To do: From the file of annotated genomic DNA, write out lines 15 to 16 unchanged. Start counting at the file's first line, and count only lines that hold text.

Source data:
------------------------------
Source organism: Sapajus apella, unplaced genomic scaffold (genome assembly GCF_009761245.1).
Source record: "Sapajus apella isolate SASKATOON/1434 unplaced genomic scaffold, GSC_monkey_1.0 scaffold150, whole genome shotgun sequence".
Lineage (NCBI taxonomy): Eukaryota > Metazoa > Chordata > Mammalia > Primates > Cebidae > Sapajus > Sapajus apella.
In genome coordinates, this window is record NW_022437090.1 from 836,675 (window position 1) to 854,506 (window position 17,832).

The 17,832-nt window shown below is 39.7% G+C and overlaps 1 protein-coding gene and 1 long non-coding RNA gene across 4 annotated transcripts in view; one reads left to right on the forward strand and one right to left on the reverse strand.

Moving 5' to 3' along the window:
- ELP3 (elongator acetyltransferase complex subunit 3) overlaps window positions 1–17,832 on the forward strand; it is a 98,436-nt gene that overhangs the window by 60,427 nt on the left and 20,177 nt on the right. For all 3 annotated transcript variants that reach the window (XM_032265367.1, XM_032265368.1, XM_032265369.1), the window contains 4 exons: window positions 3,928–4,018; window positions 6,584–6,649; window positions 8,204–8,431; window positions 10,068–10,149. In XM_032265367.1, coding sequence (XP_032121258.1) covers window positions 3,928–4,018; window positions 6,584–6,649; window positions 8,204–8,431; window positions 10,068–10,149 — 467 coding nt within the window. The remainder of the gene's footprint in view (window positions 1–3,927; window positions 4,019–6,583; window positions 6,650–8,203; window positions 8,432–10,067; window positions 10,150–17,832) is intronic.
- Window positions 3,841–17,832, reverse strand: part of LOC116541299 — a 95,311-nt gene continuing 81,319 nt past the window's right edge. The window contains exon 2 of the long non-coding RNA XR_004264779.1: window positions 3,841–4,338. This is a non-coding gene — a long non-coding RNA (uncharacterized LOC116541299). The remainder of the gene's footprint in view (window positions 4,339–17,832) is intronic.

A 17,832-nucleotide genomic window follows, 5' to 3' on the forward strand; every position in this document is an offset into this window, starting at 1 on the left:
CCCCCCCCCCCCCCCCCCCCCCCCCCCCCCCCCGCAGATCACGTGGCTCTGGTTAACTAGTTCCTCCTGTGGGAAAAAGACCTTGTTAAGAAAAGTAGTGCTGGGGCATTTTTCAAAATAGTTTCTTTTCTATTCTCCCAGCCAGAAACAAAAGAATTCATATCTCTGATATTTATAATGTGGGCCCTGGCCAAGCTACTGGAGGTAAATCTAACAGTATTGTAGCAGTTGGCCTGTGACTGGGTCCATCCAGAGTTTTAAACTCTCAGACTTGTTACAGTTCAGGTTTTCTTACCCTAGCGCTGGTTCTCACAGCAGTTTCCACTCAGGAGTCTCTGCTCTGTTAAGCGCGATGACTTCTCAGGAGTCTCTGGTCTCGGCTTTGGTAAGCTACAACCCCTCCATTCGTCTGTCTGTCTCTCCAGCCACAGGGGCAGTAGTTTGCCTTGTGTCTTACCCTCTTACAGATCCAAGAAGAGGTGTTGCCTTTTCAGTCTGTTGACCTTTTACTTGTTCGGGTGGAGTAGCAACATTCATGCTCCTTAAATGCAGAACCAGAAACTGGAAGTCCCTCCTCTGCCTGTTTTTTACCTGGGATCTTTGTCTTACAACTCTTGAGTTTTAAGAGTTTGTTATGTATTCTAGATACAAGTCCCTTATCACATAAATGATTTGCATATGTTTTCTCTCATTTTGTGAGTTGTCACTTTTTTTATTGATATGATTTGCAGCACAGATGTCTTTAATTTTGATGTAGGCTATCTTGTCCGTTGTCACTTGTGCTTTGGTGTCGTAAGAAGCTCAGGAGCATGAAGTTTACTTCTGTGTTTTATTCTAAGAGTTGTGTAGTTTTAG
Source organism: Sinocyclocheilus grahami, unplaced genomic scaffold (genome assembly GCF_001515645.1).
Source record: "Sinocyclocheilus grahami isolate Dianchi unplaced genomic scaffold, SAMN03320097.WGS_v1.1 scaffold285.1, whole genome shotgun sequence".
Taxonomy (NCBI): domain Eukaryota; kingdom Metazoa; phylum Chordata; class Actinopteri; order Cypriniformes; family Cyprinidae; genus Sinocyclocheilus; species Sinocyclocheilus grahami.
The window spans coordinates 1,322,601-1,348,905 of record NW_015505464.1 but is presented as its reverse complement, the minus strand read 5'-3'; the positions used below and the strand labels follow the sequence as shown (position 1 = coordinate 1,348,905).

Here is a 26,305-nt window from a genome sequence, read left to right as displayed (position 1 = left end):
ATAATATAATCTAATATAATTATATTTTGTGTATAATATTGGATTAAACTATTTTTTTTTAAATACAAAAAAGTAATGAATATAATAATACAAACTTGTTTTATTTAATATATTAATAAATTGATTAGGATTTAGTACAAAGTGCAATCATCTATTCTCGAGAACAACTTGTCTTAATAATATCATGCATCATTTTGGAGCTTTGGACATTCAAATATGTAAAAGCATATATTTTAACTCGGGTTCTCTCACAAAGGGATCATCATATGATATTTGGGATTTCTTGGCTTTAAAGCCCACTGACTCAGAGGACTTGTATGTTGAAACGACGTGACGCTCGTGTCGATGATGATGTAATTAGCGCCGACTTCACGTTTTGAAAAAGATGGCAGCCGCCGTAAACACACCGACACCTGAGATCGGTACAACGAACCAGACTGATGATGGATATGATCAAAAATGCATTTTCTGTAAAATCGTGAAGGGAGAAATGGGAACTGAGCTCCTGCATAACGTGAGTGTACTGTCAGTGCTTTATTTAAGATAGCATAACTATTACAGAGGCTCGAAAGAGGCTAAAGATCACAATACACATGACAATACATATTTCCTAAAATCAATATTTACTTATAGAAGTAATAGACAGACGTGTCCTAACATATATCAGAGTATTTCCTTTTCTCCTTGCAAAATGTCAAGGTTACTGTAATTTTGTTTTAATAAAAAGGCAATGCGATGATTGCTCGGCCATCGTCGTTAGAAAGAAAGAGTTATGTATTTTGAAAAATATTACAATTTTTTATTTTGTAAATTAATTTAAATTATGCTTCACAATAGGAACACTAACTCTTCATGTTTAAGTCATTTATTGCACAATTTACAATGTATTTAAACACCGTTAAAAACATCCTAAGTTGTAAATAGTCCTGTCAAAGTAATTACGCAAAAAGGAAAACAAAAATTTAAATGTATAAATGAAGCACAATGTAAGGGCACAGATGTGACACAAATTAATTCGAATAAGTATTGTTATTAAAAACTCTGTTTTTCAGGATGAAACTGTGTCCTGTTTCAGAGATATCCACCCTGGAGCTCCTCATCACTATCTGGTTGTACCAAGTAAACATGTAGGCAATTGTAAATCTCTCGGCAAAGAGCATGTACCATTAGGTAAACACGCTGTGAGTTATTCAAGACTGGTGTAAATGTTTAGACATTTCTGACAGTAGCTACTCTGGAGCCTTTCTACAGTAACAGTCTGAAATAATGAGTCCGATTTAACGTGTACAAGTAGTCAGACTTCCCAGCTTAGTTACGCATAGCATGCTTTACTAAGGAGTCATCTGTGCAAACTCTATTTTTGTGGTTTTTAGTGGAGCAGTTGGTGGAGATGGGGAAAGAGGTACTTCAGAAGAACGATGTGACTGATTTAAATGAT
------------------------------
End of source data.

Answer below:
Here is a 26,305-nt window from a genome sequence, read left to right as displayed (position 1 = left end):
ATAATATAATCTAATATAATTATATTTTGTGTATAATATTGGATTAAACTATTTTTTTTTAAATACAAAAAAGTAATGAATATAATAATACAAACTTGTTTTATTTAATATATTAATAAATTGATTAGGATTTAGTACAAAGTGCAATCATCTATTCTCGAGAACAACTTGTCTTAATAATATCATGCATCATTTTGGAGCTTTGGACATTCAAATATGTAAAAGCATATATTTTAACTCGGGTTCTCTCACAAAGGGATCATCATATGATATTTGGGATTTCTTGGCTTTAAAGCCCACTGACTCAGAGGACTTGTATGTTGAAACGACGTGACGCTCGTGTCGATGATGATGTAATTAGCGCCGACTTCACGTTTTGAAAAAGATGGCAGCCGCCGTAAACACACCGACACCTGAGATCGGTACAACGAACCAGACTGATGATGGATATGATCAAAAATGCATTTTCTGTAAAATCGTGAAGGGAGAAATGGGAACTGAGCTCCTGCATAACGTGAGTGTACTGTCAGTGCTTTATTTAAGATAGCATAACTATTACAGAGGCTCGAAAGAGGCTAAAGATCACAATACACATGACAATACATATTTCCTAAAATCAATATTTACTTATAGAAGTAATAGACAGACGTGTCCTAACATATATCAGAGTATTTCCTTTTCTCCTTGCAAAATGTCAAGGTTACTGTAATTTTGTTTTAATAAAAAGGCAATGCGATGATTGCTCGGCCATCGTCGTTAGAAAGAAAGAGTTATGTATTTTGAAAAATATTACAATTTTTTATTTTGTAAATTAATTTAAATTATGCTTCACAATAGGAACACTAACTCTTCATGTTTAAGTCATTTATTGCACAATTTACAATGTATTTAAACACCGTTAAAAACATCCTAAGTTGTAAATAGTCCTGTCAAAGTAATTACGCAAAAAGGAAAACAAAAATTTAAATGTATAAATGAAGCACAATGTAAGGGCACAGATGTGACACAAATTAATTCGAATAAGTATTGTTATTAAAAACTCTGTTTTTCAGGATGAAACTGTGTCCTGTTTCAGAGATATCCACCCTGGAGCTCCTCATCACTATCTGGTTGTACCAAGTAAACATGTAGGCAATTGTAAATCTCTCGGCAAAGAGCATGTACCATTAGGTAAACACGCTGTGAGTTATTCAAGACTGGTGTAAATGTTTAGACATTTCTGACAGTAGCTACTCTGGAGCCTTTCTACAGTAACAGTCTGAAATAATGAGTCCGATTTAACGTGTACAAGTAGTCAGACTTCCCAGCTTAGTTACGCATAGCATGCTTTACTAAGGAGTCATCTGTGCAAACTCTATTTTTGTGGTTTTTAGTGGAGCAGTTGGTGGAGATGGGGAAAGAGGTACTTCAGAAGAACGATGTGACTGATTTAAATGAT